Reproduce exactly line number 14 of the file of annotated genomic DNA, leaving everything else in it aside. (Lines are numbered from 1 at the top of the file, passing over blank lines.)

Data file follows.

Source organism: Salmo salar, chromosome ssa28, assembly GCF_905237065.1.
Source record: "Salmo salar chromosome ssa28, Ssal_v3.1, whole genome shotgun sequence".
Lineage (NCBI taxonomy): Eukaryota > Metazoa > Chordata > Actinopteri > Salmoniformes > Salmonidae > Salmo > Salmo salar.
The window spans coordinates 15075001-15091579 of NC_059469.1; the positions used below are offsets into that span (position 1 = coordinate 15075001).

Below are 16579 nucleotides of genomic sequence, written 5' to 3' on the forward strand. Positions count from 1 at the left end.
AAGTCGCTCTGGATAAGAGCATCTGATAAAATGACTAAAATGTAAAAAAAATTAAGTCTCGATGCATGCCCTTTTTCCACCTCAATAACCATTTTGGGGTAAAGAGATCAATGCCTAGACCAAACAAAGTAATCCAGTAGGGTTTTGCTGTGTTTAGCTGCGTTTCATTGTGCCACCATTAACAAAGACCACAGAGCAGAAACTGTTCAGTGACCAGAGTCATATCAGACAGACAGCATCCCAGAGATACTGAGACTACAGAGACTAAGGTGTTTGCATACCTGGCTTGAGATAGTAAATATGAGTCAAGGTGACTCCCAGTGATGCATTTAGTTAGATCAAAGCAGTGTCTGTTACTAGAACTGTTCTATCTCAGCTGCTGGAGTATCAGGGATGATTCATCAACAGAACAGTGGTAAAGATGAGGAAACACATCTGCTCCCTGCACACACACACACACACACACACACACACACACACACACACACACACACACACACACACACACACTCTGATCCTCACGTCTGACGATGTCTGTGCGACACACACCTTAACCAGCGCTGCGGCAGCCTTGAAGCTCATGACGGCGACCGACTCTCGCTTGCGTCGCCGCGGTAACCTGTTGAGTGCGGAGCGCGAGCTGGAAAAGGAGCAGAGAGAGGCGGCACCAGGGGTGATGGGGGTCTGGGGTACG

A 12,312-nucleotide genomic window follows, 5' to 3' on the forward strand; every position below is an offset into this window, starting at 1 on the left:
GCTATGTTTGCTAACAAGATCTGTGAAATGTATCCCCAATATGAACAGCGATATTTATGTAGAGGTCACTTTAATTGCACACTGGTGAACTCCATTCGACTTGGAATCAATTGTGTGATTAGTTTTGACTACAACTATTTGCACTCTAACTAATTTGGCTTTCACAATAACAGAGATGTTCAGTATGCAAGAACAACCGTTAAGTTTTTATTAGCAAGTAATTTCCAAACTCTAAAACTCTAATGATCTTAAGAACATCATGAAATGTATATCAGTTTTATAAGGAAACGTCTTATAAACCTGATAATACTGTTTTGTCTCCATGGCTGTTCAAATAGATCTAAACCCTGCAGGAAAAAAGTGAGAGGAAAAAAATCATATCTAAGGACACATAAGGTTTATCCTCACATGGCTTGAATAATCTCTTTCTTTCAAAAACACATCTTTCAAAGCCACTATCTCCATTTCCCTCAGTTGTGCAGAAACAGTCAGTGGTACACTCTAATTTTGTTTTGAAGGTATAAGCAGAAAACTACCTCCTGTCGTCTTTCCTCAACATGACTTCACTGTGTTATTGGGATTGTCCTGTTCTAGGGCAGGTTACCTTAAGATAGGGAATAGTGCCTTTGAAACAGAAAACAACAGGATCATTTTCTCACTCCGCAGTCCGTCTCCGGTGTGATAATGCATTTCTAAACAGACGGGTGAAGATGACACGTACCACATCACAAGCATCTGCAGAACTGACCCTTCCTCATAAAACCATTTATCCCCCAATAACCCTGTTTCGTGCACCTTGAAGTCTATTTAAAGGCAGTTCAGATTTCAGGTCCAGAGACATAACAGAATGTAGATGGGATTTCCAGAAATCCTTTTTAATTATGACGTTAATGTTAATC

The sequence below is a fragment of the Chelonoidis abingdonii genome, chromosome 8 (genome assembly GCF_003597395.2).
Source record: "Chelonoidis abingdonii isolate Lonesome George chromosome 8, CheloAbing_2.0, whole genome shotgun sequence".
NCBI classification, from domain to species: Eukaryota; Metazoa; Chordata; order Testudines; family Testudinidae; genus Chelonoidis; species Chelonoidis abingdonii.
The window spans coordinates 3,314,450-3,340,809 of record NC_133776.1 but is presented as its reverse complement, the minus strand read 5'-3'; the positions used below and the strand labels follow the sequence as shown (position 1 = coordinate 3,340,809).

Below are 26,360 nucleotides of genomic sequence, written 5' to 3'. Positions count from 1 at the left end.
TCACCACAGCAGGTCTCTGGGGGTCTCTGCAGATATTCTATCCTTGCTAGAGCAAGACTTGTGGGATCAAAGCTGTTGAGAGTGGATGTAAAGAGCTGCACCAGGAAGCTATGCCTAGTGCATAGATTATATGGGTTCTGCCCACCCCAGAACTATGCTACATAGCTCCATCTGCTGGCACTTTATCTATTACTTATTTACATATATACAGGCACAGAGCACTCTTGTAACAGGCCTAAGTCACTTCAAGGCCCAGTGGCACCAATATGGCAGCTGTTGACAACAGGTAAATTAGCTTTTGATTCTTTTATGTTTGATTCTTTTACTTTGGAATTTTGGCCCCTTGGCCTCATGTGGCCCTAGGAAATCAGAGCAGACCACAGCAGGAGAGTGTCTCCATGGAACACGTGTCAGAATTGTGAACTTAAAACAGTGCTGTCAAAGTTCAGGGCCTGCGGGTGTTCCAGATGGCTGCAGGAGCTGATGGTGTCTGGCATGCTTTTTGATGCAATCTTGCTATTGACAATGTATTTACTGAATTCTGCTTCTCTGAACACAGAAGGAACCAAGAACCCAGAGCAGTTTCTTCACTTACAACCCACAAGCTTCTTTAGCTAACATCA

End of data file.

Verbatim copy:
TCACCACAGCAGGTCTCTGGGGGTCTCTGCAGATATTCTATCCTTGCTAGAGCAAGACTTGTGGGATCAAAGCTGTTGAGAGTGGATGTAAAGAGCTGCACCAGGAAGCTATGCCTAGTGCATAGATTATATGGGTTCTGCCCACCCCAGAACTATGCTACATAGCTCCATCTGCTGGCACTTTATCTATTACTTATTTACATATATACAGGCACAGAGCACTCTTGTAACAGGCCTAAGTCACTTCAAGGCCCAGTGGCACCAATATGGCAGCTGTTGACAACAGGTAAATTAGCTTTTGATTCTTTTATGTTTGATTCTTTTACTTTGGAATTTTGGCCCCTTGGCCTCATGTGGCCCTAGGAAATCAGAGCAGACCACAGCAGGAGAGTGTCTCCATGGAACACGTGTCAGAATTGTGAACTTAAAACAGTGCTGTCAAAGTTCAGGGCCTGCGGGTGTTCCAGATGGCTGCAGGAGCTGATGGTGTCTGGCATGCTTTTTGATGCAATCTTGCTATTGACAATGTATTTACTGAATTCTGCTTCTCTGAACACAGAAGGAACCAAGAACCCAGAGCAGTTTCTTCACTTACAACCCACAAGCTTCTTTAGCTAACATCA